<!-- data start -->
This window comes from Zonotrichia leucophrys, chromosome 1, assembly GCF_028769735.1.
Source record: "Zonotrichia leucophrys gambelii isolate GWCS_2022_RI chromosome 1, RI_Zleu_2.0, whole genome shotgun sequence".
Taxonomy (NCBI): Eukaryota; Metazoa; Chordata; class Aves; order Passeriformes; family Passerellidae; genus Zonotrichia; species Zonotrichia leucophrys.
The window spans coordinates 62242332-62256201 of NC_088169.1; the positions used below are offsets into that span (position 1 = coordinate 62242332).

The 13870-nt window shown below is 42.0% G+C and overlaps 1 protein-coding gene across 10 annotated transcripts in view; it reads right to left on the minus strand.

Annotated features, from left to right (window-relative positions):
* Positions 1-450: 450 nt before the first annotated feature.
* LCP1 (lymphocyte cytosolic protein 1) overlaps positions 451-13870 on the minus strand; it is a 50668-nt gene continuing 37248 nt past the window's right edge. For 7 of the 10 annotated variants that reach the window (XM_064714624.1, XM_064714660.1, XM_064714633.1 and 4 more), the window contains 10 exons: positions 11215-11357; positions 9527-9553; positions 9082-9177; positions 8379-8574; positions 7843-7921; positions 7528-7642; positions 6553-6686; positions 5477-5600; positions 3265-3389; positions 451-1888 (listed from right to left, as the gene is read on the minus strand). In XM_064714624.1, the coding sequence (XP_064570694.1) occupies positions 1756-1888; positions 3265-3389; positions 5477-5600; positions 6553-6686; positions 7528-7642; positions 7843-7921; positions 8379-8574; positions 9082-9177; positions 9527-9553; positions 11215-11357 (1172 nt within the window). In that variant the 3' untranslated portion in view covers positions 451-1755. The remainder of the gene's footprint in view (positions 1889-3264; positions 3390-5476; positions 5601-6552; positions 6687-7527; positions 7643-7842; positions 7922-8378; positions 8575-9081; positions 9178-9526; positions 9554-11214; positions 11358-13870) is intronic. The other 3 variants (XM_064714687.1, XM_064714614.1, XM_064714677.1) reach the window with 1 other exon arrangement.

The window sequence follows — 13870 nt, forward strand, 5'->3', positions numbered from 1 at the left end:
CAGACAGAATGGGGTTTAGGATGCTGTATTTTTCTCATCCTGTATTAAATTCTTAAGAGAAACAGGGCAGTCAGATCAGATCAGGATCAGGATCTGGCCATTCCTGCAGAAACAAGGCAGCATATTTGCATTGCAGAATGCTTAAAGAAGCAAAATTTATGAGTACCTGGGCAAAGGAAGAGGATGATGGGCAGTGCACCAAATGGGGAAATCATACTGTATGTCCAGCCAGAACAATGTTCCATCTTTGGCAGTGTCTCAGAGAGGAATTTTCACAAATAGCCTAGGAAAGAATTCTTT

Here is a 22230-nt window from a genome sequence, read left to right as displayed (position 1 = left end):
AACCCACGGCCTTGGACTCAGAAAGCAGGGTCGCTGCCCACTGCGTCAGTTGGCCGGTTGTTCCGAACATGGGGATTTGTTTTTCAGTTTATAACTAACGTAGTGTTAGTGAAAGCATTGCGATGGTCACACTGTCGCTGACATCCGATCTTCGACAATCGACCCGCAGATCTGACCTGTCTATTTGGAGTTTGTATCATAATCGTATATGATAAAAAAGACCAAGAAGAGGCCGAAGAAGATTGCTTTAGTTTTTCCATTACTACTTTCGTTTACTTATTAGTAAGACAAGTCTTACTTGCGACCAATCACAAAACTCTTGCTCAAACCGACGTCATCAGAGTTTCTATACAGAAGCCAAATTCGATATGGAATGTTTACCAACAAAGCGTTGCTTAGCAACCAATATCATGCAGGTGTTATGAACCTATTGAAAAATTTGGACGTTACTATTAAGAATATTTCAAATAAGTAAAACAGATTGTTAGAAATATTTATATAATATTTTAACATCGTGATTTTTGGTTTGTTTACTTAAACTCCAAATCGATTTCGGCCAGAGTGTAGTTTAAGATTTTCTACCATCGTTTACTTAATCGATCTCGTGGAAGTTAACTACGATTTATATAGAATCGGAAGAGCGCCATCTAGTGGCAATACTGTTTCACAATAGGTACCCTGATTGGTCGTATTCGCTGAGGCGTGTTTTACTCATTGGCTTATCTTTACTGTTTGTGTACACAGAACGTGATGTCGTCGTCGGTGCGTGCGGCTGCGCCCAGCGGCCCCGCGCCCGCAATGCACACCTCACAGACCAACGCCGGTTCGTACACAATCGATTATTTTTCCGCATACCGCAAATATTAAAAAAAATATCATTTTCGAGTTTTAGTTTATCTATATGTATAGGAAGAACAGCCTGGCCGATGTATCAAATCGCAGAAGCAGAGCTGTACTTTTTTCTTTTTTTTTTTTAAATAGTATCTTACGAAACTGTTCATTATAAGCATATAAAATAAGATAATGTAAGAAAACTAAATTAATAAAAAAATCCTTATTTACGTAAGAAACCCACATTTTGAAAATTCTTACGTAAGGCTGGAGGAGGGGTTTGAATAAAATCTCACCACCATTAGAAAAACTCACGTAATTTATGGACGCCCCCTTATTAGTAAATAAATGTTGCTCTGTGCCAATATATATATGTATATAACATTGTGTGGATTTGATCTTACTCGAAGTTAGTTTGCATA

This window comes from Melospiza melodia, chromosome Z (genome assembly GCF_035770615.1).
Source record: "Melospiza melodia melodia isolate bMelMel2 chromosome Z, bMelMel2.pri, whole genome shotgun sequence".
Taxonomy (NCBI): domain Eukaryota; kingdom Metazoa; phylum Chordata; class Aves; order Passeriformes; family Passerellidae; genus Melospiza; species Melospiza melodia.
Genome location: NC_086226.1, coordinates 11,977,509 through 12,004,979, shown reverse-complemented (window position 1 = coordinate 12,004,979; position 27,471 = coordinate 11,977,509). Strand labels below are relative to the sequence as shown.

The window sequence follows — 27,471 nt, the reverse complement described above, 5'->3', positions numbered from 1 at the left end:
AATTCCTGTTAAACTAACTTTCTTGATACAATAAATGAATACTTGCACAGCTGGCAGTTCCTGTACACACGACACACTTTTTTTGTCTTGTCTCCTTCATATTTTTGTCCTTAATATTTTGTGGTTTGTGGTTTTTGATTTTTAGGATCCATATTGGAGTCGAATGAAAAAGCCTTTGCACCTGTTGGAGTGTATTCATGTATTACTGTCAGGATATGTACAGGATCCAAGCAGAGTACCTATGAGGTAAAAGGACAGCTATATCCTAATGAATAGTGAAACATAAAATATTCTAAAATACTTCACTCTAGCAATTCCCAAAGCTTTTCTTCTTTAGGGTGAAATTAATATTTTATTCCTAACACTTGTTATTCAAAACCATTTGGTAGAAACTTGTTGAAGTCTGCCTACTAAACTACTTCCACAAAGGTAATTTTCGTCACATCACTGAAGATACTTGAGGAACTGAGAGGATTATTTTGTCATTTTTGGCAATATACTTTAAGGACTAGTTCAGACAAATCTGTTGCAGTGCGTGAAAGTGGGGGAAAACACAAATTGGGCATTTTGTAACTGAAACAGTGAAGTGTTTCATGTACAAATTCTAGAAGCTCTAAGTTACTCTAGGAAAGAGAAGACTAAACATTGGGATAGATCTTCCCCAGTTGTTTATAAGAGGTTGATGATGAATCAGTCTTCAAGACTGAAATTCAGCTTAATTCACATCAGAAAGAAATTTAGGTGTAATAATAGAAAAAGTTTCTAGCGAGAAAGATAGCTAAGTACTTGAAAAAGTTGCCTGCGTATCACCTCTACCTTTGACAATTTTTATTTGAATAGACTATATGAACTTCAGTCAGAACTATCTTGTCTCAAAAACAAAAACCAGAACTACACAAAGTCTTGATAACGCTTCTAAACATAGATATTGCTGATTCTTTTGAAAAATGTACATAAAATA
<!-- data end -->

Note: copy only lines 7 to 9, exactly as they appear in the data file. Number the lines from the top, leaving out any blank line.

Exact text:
* Positions 1-450: 450 nt before the first annotated feature.
* LCP1 (lymphocyte cytosolic protein 1) overlaps positions 451-13870 on the minus strand; it is a 50668-nt gene continuing 37248 nt past the window's right edge. For 7 of the 10 annotated variants that reach the window (XM_064714624.1, XM_064714660.1, XM_064714633.1 and 4 more), the window contains 10 exons: positions 11215-11357; positions 9527-9553; positions 9082-9177; positions 8379-8574; positions 7843-7921; positions 7528-7642; positions 6553-6686; positions 5477-5600; positions 3265-3389; positions 451-1888 (listed from right to left, as the gene is read on the minus strand). In XM_064714624.1, the coding sequence (XP_064570694.1) occupies positions 1756-1888; positions 3265-3389; positions 5477-5600; positions 6553-6686; positions 7528-7642; positions 7843-7921; positions 8379-8574; positions 9082-9177; positions 9527-9553; positions 11215-11357 (1172 nt within the window). In that variant the 3' untranslated portion in view covers positions 451-1755. The remainder of the gene's footprint in view (positions 1889-3264; positions 3390-5476; positions 5601-6552; positions 6687-7527; positions 7643-7842; positions 7922-8378; positions 8575-9081; positions 9178-9526; positions 9554-11214; positions 11358-13870) is intronic. The other 3 variants (XM_064714687.1, XM_064714614.1, XM_064714677.1) reach the window with 1 other exon arrangement.

The window sequence follows — 13870 nt, forward strand, 5'->3', positions numbered from 1 at the left end: